Now, if you've got one, take out a smartphone and start looking at everything through it—or, better yet, shoot a video panning slowly about the room. Onscreen, Howng's designs flatten and what's only initially confusing IRL becomes impressive camouflage. Even more dramatic, anything not covered in this pattern stands out like bloodstains on white sheet. If you've got a friend with you, take a photo of him or her sitting on the bench. The person will be engulfed by an over-busy indulgence of colorful designs, but the eyes will immediately lock on the person in the composition.
Let's pause a minute to remember some of the themes going on in McTiernan's "Predator," a film that helped birth the military horror genre that the '80s fostered (see also: the "Alien" franchise, which in the 2000s was hybridized into the "Alien vs. Predator" series). "Predator" was yet another film featuring a hetero white-male hero triumphing over seemingly impossible odds, a Western motif that was born again hard during the President Ronald Reagan era. More interestingly, a number of critics have noted the racial and political themes of 1980s America coursing through the film, from the Central American guerillas (see: Nicaragua, El Salvador) setting to the predator himself, a figure both visually coded black—Stan Winston, the special effects artist who created the predator's look, famously said he was inspired by a painting of a Rastafarian warrior—and literally masking a black performer, the late, 7-foot-2-inch Kevin Peter Hall.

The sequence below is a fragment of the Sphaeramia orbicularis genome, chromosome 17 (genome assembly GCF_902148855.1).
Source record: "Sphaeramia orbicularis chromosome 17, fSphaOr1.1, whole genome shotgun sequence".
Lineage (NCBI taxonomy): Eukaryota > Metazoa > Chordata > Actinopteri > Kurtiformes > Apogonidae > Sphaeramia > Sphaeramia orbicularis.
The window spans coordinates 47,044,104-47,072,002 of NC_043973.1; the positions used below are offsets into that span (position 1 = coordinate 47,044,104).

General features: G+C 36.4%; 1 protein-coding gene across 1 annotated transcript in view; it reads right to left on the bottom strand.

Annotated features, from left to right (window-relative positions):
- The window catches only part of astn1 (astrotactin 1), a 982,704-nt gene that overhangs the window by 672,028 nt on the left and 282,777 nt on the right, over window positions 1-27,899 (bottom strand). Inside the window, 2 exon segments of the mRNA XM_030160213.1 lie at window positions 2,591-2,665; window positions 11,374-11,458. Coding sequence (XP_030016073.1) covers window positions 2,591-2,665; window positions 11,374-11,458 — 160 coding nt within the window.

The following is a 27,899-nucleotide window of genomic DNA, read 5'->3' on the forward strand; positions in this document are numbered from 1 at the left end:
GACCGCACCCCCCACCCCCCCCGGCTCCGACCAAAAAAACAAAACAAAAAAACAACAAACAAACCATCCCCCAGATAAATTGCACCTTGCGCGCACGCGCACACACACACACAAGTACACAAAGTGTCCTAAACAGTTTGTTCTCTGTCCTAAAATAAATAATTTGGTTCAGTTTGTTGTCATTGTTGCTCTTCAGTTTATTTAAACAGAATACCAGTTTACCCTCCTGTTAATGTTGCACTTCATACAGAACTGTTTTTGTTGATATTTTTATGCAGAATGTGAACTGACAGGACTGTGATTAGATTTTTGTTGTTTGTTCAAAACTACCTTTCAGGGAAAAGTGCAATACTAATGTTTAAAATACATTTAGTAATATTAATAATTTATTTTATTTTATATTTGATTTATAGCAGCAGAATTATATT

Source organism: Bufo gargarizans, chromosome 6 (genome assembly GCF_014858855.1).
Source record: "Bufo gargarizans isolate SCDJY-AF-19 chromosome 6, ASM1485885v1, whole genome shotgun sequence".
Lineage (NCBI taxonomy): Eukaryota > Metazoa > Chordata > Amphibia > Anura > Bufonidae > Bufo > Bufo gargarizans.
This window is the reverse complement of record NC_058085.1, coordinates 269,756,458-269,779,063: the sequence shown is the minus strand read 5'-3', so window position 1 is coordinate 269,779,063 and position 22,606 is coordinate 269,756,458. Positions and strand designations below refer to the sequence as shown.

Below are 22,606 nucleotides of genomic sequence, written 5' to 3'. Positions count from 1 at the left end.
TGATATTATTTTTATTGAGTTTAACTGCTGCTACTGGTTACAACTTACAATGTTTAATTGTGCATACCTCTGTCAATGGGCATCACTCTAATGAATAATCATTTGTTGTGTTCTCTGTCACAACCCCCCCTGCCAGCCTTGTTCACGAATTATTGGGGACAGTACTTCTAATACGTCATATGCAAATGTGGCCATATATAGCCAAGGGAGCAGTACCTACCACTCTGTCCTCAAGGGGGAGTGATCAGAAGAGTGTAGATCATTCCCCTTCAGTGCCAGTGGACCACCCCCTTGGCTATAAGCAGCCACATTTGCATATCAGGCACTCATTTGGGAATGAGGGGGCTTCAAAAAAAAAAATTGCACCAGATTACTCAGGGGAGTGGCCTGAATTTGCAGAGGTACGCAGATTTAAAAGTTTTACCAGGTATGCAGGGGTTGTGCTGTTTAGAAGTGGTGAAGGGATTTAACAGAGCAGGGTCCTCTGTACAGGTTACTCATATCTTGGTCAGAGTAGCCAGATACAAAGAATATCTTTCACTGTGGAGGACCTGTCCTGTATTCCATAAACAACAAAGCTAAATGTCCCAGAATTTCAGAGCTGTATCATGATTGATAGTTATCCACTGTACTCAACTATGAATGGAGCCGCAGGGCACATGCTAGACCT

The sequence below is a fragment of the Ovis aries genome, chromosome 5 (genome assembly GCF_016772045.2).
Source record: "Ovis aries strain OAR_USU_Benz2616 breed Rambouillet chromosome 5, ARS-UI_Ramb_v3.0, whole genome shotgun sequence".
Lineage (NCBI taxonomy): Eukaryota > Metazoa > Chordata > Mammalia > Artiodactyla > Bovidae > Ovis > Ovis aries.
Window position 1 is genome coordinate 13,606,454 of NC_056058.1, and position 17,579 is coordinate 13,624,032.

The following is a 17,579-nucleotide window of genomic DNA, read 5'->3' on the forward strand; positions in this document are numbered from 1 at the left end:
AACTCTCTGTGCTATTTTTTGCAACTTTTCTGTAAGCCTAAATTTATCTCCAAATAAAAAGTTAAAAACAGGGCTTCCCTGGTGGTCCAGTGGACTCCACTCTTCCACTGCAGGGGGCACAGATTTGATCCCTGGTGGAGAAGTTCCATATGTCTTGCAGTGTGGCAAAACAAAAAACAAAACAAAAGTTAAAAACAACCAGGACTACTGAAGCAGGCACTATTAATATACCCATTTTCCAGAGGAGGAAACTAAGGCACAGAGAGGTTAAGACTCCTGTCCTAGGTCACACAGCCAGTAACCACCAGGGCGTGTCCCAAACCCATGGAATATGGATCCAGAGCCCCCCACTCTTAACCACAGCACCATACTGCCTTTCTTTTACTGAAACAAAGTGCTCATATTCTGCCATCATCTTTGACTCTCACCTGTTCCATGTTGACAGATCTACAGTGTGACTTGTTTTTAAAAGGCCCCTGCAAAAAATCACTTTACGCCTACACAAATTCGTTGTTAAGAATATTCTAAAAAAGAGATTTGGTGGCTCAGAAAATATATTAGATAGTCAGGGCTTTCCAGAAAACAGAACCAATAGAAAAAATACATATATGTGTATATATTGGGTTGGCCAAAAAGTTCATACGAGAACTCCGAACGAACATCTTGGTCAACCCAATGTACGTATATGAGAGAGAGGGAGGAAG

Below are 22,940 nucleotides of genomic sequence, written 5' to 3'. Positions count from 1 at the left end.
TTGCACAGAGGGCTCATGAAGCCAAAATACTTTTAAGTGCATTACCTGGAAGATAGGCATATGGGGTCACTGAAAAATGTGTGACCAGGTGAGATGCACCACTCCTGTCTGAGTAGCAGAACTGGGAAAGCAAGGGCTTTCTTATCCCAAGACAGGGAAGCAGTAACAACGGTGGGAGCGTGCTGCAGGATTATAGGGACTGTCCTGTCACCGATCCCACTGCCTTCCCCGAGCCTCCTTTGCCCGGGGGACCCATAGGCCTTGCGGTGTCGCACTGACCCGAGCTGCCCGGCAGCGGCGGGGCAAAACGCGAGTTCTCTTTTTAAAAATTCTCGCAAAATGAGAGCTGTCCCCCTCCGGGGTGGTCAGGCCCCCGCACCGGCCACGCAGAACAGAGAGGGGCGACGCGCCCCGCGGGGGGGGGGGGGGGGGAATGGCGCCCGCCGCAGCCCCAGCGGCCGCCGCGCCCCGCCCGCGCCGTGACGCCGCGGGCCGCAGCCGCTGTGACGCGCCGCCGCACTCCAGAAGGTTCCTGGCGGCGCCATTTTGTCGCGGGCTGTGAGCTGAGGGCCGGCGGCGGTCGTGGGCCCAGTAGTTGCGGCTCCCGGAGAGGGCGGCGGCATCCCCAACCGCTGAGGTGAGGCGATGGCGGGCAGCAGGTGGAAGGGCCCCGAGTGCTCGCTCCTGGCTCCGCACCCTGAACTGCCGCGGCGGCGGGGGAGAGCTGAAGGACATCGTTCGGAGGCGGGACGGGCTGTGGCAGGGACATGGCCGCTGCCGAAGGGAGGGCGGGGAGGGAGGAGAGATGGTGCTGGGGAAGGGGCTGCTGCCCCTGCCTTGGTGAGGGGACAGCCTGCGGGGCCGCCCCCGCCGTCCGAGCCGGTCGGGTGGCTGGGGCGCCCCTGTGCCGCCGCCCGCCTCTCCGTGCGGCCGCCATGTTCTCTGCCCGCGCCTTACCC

Keep that in the back of the brain as you consider the aspect of the film that Howng explicitly references: how the predator sees. The film's title is also the brand name for the remote piloted aircraft created by the partnership of the CIA, the United States Air Force, and the defense contractor General Atomics. Since 2001 and the War on Terror, the General Atomics MQ-1 Predator has become the preferred drone for targeted strikes in Afghanistan, Pakistan's tribal areas, Iraq, Iran, Libya, Somalia, Syria, and Yemen (among other places). In "Sow What You Reap? Using Predator and Reaper Drones to Carry Out Assassinations or Targeted Killings of Suspected Islamic Terrorists," which appeared in the May 2012 issue of the George Washington International Journal of Law, law professor Thomas Michael McDonnell writes:
"Science fiction writers long ago thought of the creation of huge robots of war that would fight each other, reducing human casualties and making victory and defeat depend on the machines' strength rather than on human beings' grit, wit, and willingness to shed blood. Although not intended for targeting an opposing UAV, the Predator Drone is, nonetheless, a robot of war. The Predator MQ-1, the most common weaponized drone used by the United States, is about the size of a general aviation aircraft. Depending upon wind, altitude, and ordnance weight, the Predator can remain flying from about nineteen hours to forty hours without refueling. It can fly up to an altitude of 25,000 feet (7,620 m.), with a cruising speed of eighty miles per hour (129 km/h.). The Predator is equipped with highly advanced radar and infrared cameras. Imaging radar is able to produce a high-resolution picture at night; the synthetic aperture radar provides images in all kinds of weather conditions. As one pilot explained, with the infrared cameras, 'you can actually see somebody smoking from about 25,000 feet.'"